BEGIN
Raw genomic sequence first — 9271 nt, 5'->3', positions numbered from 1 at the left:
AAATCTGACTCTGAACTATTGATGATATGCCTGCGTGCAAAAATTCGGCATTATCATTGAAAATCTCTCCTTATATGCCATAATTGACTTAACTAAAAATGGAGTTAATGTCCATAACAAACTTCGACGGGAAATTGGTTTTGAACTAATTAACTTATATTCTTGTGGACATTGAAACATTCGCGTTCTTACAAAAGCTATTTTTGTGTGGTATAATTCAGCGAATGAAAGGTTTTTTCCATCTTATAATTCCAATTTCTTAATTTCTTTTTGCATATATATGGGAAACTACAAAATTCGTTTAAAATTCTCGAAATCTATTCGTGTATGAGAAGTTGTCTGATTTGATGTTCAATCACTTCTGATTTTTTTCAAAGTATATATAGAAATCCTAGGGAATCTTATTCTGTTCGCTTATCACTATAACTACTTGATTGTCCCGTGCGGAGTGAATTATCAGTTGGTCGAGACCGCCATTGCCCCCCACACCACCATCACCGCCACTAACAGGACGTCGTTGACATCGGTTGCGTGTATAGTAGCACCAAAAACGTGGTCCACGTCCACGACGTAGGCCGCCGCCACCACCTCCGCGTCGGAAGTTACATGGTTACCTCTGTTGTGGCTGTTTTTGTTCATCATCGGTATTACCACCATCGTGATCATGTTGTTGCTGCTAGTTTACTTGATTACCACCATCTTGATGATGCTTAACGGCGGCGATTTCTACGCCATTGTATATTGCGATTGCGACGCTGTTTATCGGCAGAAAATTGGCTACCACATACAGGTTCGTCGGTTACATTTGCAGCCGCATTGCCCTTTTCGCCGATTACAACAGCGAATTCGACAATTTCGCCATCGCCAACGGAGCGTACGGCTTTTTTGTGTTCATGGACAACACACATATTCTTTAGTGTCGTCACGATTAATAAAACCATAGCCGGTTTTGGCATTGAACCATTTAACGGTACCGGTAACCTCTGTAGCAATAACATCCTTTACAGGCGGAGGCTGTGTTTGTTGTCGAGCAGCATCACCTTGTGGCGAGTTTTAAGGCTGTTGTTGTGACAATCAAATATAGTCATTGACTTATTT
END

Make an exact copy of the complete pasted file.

Raw genomic sequence first — 9271 nt, 5'->3', positions numbered from 1 at the left:
AAATCTGACTCTGAACTATTGATGATATGCCTGCGTGCAAAAATTCGGCATTATCATTGAAAATCTCTCCTTATATGCCATAATTGACTTAACTAAAAATGGAGTTAATGTCCATAACAAACTTCGACGGGAAATTGGTTTTGAACTAATTAACTTATATTCTTGTGGACATTGAAACATTCGCGTTCTTACAAAAGCTATTTTTGTGTGGTATAATTCAGCGAATGAAAGGTTTTTTCCATCTTATAATTCCAATTTCTTAATTTCTTTTTGCATATATATGGGAAACTACAAAATTCGTTTAAAATTCTCGAAATCTATTCGTGTATGAGAAGTTGTCTGATTTGATGTTCAATCACTTCTGATTTTTTTCAAAGTATATATAGAAATCCTAGGGAATCTTATTCTGTTCGCTTATCACTATAACTACTTGATTGTCCCGTGCGGAGTGAATTATCAGTTGGTCGAGACCGCCATTGCCCCCCACACCACCATCACCGCCACTAACAGGACGTCGTTGACATCGGTTGCGTGTATAGTAGCACCAAAAACGTGGTCCACGTCCACGACGTAGGCCGCCGCCACCACCTCCGCGTCGGAAGTTACATGGTTACCTCTGTTGTGGCTGTTTTTGTTCATCATCGGTATTACCACCATCGTGATCATGTTGTTGCTGCTAGTTTACTTGATTACCACCATCTTGATGATGCTTAACGGCGGCGATTTCTACGCCATTGTATATTGCGATTGCGACGCTGTTTATCGGCAGAAAATTGGCTACCACATACAGGTTCGTCGGTTACATTTGCAGCCGCATTGCCCTTTTCGCCGATTACAACAGCGAATTCGACAATTTCGCCATCGCCAACGGAGCGTACGGCTTTTTTGTGTTCATGGACAACACACATATTCTTTAGTGTCGTCACGATTAATAAAACCATAGCCGGTTTTGGCATTGAACCATTTAACGGTACCGGTAACCTCTGTAGCAATAACATCCTTTACAGGCGGAGGCTGTGTTTGTTGTCGAGCAGCATCACCTTGTGGCGAGTTTTAAGGCTGTTGTTGTGACAATCAAATATAGTCATTGACTTATTT